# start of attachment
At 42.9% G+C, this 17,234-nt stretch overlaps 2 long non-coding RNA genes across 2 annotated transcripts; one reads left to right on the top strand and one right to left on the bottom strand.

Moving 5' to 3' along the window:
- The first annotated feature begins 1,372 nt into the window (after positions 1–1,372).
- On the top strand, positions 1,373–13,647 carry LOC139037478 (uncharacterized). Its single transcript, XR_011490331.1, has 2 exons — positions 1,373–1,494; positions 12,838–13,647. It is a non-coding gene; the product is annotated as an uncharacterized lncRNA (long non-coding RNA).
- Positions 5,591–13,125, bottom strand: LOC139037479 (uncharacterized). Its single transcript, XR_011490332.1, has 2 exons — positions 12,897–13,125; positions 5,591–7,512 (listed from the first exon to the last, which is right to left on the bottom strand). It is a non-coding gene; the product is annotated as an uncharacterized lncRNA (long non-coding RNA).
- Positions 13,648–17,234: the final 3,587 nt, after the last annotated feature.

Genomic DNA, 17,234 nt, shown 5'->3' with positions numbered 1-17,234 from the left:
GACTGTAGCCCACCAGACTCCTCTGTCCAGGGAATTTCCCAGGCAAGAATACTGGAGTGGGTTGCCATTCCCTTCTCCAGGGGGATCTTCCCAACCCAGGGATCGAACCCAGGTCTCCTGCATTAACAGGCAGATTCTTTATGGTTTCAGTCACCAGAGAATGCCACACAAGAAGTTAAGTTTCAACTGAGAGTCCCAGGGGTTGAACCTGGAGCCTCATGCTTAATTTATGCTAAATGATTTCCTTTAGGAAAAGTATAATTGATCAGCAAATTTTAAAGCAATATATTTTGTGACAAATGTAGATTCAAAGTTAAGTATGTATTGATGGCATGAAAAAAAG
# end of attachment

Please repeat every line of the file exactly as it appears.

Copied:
At 42.9% G+C, this 17,234-nt stretch overlaps 2 long non-coding RNA genes across 2 annotated transcripts; one reads left to right on the top strand and one right to left on the bottom strand.

Moving 5' to 3' along the window:
- The first annotated feature begins 1,372 nt into the window (after positions 1–1,372).
- On the top strand, positions 1,373–13,647 carry LOC139037478 (uncharacterized). Its single transcript, XR_011490331.1, has 2 exons — positions 1,373–1,494; positions 12,838–13,647. It is a non-coding gene; the product is annotated as an uncharacterized lncRNA (long non-coding RNA).
- Positions 5,591–13,125, bottom strand: LOC139037479 (uncharacterized). Its single transcript, XR_011490332.1, has 2 exons — positions 12,897–13,125; positions 5,591–7,512 (listed from the first exon to the last, which is right to left on the bottom strand). It is a non-coding gene; the product is annotated as an uncharacterized lncRNA (long non-coding RNA).
- Positions 13,648–17,234: the final 3,587 nt, after the last annotated feature.

Genomic DNA, 17,234 nt, shown 5'->3' with positions numbered 1-17,234 from the left:
GACTGTAGCCCACCAGACTCCTCTGTCCAGGGAATTTCCCAGGCAAGAATACTGGAGTGGGTTGCCATTCCCTTCTCCAGGGGGATCTTCCCAACCCAGGGATCGAACCCAGGTCTCCTGCATTAACAGGCAGATTCTTTATGGTTTCAGTCACCAGAGAATGCCACACAAGAAGTTAAGTTTCAACTGAGAGTCCCAGGGGTTGAACCTGGAGCCTCATGCTTAATTTATGCTAAATGATTTCCTTTAGGAAAAGTATAATTGATCAGCAAATTTTAAAGCAATATATTTTGTGACAAATGTAGATTCAAAGTTAAGTATGTATTGATGGCATGAAAAAAAG